ARegPKD is an international registry that aims to gather the largest collection of detailed longitudinal data on clinical ARPKD courses worldwide, in order to contribute to the fight against this life-threatening disorder(1). Comprehensive prenatal, perinatal, and postnatal information was captured from 385 patients from ARegPKD and analysed for potential risk markers for dialysis during the first year of life. Identifying these risk factors may be helpful in prenatal parental counselling in cases of suspected ARPKD(2).
Conducting studies in rare diseases such as ARPKD and paediatric ADPKD are by nature difficult for many reasons. Registries can help determine optimal management plans and are an important aspect in the path forward for PKD. In the research of rare disease, patient registries have been described as the best tool to close the gap between research and therapeutics(3).
2. Risk Factors for Early Dialysis Dependency in Autosomal Recessive Polycystic Kidney Disease. Burgmaier, KathrinRanguelov, Nadejda et al. The Journal of Pediatrics, Volume 199, 22 – 28.e6
3. EURODIS NORD CORD, Joint Declaration of 10 Key Principles for Rare Disease Patient Registries
PKDA was a signatory last year on a call to the Federal Government to make dialysis more accessible for indigenous patients.
Representing PKDA at the meeting, Helen and Robert heard from experts and indigenous patients that the pressures of undergoing long-term dialysis far from home, away from their families and cultural commitments, can be so great for some Indigenous patients that they would rather die. Patients said that many people were dying a lonely death in cities and towns because of the poor accessibility of treatment centres in remote communities.
Helen expressed her shock and disappointment: “It’s a renal emergency. Why is it happening, and why has it existed for so long?”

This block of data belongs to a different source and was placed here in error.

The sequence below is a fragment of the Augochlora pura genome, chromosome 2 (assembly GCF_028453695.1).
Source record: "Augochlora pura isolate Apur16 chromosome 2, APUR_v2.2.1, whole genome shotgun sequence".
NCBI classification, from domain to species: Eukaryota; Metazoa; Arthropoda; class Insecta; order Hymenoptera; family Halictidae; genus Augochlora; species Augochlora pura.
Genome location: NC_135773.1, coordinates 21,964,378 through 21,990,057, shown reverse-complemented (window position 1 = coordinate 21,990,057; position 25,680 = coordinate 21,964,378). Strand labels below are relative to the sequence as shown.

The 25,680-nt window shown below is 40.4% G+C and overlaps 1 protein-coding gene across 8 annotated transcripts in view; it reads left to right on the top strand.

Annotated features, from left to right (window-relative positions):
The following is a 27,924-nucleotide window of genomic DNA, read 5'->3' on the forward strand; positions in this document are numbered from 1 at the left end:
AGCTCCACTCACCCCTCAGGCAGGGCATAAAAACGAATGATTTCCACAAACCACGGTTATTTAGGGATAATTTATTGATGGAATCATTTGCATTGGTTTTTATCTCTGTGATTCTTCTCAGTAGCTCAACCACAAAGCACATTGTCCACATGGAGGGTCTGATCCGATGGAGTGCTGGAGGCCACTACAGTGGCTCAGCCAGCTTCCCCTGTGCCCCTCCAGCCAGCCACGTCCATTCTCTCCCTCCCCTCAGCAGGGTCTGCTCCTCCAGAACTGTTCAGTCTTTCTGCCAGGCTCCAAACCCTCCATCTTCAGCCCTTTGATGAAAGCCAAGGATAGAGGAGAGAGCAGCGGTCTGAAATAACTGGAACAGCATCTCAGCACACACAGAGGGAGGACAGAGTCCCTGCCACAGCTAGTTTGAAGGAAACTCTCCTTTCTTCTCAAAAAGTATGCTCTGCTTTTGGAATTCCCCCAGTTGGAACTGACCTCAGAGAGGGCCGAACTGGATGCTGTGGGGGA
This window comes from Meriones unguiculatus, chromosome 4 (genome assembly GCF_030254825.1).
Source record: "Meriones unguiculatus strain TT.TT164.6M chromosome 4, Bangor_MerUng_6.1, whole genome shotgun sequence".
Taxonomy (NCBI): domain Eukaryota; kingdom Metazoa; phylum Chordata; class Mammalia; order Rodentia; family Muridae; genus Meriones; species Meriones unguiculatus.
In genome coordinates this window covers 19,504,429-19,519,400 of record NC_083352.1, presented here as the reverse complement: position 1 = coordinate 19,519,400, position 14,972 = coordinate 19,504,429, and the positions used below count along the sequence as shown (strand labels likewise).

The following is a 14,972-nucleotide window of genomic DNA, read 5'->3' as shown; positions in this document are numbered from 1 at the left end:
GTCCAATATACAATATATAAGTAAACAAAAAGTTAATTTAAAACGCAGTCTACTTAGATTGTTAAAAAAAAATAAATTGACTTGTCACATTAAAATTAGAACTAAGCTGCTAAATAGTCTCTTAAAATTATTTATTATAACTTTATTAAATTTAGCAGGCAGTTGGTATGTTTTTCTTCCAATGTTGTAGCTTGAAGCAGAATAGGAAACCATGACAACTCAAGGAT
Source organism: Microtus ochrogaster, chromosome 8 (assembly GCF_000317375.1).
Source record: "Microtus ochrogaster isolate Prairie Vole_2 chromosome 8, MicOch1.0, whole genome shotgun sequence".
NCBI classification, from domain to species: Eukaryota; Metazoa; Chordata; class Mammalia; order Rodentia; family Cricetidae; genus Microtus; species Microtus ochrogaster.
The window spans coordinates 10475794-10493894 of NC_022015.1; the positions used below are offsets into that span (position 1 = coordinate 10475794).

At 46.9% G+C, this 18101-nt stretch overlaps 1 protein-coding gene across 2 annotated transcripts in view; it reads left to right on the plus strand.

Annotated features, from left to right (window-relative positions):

Now, the Government has pledged to spend $57.8 million for dialysis in remote communities to help Indigenous patients stay at home.
Helen and Robert said of the Indigenous Patients Voices Forum at the time “it’s been an amazing privilege to be here, especially today, and to hear all of your stories. They’re so powerful and so moving, and I think it takes tremendous courage to stand up and speak from the heart as so many people have done.”
It was the voices, hard work and determination of these strong people and communities, their carers and their supporters that has led to this great outcome, a step towards equitable outcomes for all kidney patients.
The new trial, using water to treat PKD, known as PREVENT-ADPKD is led by Dr Annette Wong, Carly Mannix, Professor David Harris and Dr Gopi Rangan at the Westmead Hospital and the Westmead Institute for Medical Research.
The trial will investigate whether drinking the right amount of water can prevent adult polycystic kidney disease (ADPKD) progressing to kidney failure.
“A positive study result will show that water is a cheap, safe and effective treatment,” Dr Rangan explained.
Story originally published by the Westmead Institute for Medical Research, republished on our website with their permission. Photo: Dr Gopi Rangan and his team from the Westmead Institute and the Westmead Hospital from Westmead Medical Research Foundation
The aim was to develop a new test that uses whole genome sequencing (WGS) to diagnose autosomal dominant polycystic kidney disease (ADPKD). Sequencing genes to determine a causative mutation in ADPKD is difficult using traditional gene sequencing methods.
This is due to six ‘pseudogenes’ – which are non-functional genes, almost identical in DNA sequence to the causative genes. Dr Mallawaarachchi and a team of clinicians and scientists trialled WGS and found it more detailed and accurate than current testing. This has led to the establishment of a genetic test for Australian ADPKD families. More accessible genetic testing will allow patients to be diagnosed sooner, allow families to better inform their family planning decisions, help to predict prognosis and allow better selection of living kidney donors for kidney transplantation.
In the long term, improved genetic testing will accelerate our understanding of the underlying cause of ADPKD – an important step in finding a cure. To read Dr Mallawaarachchi final report please see here.